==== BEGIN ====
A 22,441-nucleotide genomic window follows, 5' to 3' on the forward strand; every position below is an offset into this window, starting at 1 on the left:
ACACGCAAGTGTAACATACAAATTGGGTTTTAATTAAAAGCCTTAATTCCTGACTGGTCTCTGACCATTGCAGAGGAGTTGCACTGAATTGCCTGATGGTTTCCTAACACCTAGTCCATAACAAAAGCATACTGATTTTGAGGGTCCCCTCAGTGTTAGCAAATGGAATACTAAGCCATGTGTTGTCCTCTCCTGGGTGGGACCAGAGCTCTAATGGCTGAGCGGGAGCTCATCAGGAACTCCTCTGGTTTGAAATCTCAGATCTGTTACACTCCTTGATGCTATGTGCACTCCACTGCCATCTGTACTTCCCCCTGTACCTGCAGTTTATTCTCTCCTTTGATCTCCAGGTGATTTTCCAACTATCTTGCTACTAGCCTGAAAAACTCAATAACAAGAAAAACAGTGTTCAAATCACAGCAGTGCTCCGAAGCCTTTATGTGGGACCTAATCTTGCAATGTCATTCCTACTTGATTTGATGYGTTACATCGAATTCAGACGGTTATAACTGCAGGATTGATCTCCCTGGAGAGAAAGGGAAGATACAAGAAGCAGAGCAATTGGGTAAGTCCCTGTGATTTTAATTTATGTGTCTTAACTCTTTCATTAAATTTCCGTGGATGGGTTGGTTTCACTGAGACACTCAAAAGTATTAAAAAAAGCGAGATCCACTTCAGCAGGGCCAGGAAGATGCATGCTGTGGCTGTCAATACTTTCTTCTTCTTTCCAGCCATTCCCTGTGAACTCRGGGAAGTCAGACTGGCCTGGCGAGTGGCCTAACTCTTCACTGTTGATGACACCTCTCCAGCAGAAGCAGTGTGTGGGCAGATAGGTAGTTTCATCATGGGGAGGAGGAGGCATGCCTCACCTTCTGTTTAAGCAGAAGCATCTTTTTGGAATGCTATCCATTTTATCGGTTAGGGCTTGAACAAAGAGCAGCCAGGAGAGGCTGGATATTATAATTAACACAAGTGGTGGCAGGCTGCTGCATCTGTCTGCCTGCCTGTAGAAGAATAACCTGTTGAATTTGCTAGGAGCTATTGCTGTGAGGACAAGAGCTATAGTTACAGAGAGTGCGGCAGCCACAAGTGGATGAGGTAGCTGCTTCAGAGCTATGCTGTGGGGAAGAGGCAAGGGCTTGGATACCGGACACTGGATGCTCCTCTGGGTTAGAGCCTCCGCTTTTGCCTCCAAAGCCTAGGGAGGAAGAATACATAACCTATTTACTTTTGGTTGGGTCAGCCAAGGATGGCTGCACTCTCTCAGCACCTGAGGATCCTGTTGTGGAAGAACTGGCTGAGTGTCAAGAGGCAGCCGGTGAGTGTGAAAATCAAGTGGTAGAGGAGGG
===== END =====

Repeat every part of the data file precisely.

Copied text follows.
A 22,441-nucleotide genomic window follows, 5' to 3' on the forward strand; every position below is an offset into this window, starting at 1 on the left:
ACACGCAAGTGTAACATACAAATTGGGTTTTAATTAAAAGCCTTAATTCCTGACTGGTCTCTGACCATTGCAGAGGAGTTGCACTGAATTGCCTGATGGTTTCCTAACACCTAGTCCATAACAAAAGCATACTGATTTTGAGGGTCCCCTCAGTGTTAGCAAATGGAATACTAAGCCATGTGTTGTCCTCTCCTGGGTGGGACCAGAGCTCTAATGGCTGAGCGGGAGCTCATCAGGAACTCCTCTGGTTTGAAATCTCAGATCTGTTACACTCCTTGATGCTATGTGCACTCCACTGCCATCTGTACTTCCCCCTGTACCTGCAGTTTATTCTCTCCTTTGATCTCCAGGTGATTTTCCAACTATCTTGCTACTAGCCTGAAAAACTCAATAACAAGAAAAACAGTGTTCAAATCACAGCAGTGCTCCGAAGCCTTTATGTGGGACCTAATCTTGCAATGTCATTCCTACTTGATTTGATGYGTTACATCGAATTCAGACGGTTATAACTGCAGGATTGATCTCCCTGGAGAGAAAGGGAAGATACAAGAAGCAGAGCAATTGGGTAAGTCCCTGTGATTTTAATTTATGTGTCTTAACTCTTTCATTAAATTTCCGTGGATGGGTTGGTTTCACTGAGACACTCAAAAGTATTAAAAAAAGCGAGATCCACTTCAGCAGGGCCAGGAAGATGCATGCTGTGGCTGTCAATACTTTCTTCTTCTTTCCAGCCATTCCCTGTGAACTCRGGGAAGTCAGACTGGCCTGGCGAGTGGCCTAACTCTTCACTGTTGATGACACCTCTCCAGCAGAAGCAGTGTGTGGGCAGATAGGTAGTTTCATCATGGGGAGGAGGAGGCATGCCTCACCTTCTGTTTAAGCAGAAGCATCTTTTTGGAATGCTATCCATTTTATCGGTTAGGGCTTGAACAAAGAGCAGCCAGGAGAGGCTGGATATTATAATTAACACAAGTGGTGGCAGGCTGCTGCATCTGTCTGCCTGCCTGTAGAAGAATAACCTGTTGAATTTGCTAGGAGCTATTGCTGTGAGGACAAGAGCTATAGTTACAGAGAGTGCGGCAGCCACAAGTGGATGAGGTAGCTGCTTCAGAGCTATGCTGTGGGGAAGAGGCAAGGGCTTGGATACCGGACACTGGATGCTCCTCTGGGTTAGAGCCTCCGCTTTTGCCTCCAAAGCCTAGGGAGGAAGAATACATAACCTATTTACTTTTGGTTGGGTCAGCCAAGGATGGCTGCACTCTCTCAGCACCTGAGGATCCTGTTGTGGAAGAACTGGCTGAGTGTCAAGAGGCAGCCGGTGAGTGTGAAAATCAAGTGGTAGAGGAGGG